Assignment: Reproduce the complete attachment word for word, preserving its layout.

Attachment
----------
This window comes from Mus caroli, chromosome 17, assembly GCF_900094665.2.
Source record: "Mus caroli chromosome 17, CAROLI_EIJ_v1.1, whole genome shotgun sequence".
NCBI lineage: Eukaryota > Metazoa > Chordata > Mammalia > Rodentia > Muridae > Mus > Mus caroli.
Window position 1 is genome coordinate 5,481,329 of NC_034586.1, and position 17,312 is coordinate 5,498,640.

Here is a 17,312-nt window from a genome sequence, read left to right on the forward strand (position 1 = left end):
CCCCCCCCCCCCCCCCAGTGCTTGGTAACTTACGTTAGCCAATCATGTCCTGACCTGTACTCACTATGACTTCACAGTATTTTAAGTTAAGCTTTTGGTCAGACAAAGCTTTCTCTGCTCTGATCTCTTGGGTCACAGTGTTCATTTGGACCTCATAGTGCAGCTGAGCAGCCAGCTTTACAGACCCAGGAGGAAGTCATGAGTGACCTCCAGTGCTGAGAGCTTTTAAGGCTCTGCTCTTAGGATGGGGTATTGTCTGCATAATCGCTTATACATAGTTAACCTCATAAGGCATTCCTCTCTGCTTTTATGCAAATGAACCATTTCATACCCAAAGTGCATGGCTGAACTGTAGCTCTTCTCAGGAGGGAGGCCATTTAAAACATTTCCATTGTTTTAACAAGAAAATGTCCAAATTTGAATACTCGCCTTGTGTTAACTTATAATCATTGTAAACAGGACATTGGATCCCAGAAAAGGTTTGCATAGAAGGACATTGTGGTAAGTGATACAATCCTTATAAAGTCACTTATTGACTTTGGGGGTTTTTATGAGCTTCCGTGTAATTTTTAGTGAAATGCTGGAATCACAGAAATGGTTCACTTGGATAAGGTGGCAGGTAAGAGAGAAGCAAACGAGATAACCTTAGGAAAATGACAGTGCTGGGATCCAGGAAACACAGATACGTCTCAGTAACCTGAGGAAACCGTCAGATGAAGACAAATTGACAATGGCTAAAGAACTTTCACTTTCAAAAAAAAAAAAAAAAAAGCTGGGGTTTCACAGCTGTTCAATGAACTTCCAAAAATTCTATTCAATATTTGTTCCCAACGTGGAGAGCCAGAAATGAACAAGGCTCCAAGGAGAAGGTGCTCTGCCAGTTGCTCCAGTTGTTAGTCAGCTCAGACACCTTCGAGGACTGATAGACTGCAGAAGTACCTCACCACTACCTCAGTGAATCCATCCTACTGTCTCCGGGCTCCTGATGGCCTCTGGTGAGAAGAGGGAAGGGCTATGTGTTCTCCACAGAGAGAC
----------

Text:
This window comes from Mus caroli, chromosome 17, assembly GCF_900094665.2.
Source record: "Mus caroli chromosome 17, CAROLI_EIJ_v1.1, whole genome shotgun sequence".
NCBI lineage: Eukaryota > Metazoa > Chordata > Mammalia > Rodentia > Muridae > Mus > Mus caroli.
Window position 1 is genome coordinate 5,481,329 of NC_034586.1, and position 17,312 is coordinate 5,498,640.

Here is a 17,312-nt window from a genome sequence, read left to right on the forward strand (position 1 = left end):
CCCCCCCCCCCCCCCCAGTGCTTGGTAACTTACGTTAGCCAATCATGTCCTGACCTGTACTCACTATGACTTCACAGTATTTTAAGTTAAGCTTTTGGTCAGACAAAGCTTTCTCTGCTCTGATCTCTTGGGTCACAGTGTTCATTTGGACCTCATAGTGCAGCTGAGCAGCCAGCTTTACAGACCCAGGAGGAAGTCATGAGTGACCTCCAGTGCTGAGAGCTTTTAAGGCTCTGCTCTTAGGATGGGGTATTGTCTGCATAATCGCTTATACATAGTTAACCTCATAAGGCATTCCTCTCTGCTTTTATGCAAATGAACCATTTCATACCCAAAGTGCATGGCTGAACTGTAGCTCTTCTCAGGAGGGAGGCCATTTAAAACATTTCCATTGTTTTAACAAGAAAATGTCCAAATTTGAATACTCGCCTTGTGTTAACTTATAATCATTGTAAACAGGACATTGGATCCCAGAAAAGGTTTGCATAGAAGGACATTGTGGTAAGTGATACAATCCTTATAAAGTCACTTATTGACTTTGGGGGTTTTTATGAGCTTCCGTGTAATTTTTAGTGAAATGCTGGAATCACAGAAATGGTTCACTTGGATAAGGTGGCAGGTAAGAGAGAAGCAAACGAGATAACCTTAGGAAAATGACAGTGCTGGGATCCAGGAAACACAGATACGTCTCAGTAACCTGAGGAAACCGTCAGATGAAGACAAATTGACAATGGCTAAAGAACTTTCACTTTCAAAAAAAAAAAAAAAAAAGCTGGGGTTTCACAGCTGTTCAATGAACTTCCAAAAATTCTATTCAATATTTGTTCCCAACGTGGAGAGCCAGAAATGAACAAGGCTCCAAGGAGAAGGTGCTCTGCCAGTTGCTCCAGTTGTTAGTCAGCTCAGACACCTTCGAGGACTGATAGACTGCAGAAGTACCTCACCACTACCTCAGTGAATCCATCCTACTGTCTCCGGGCTCCTGATGGCCTCTGGTGAGAAGAGGGAAGGGCTATGTGTTCTCCACAGAGAGAC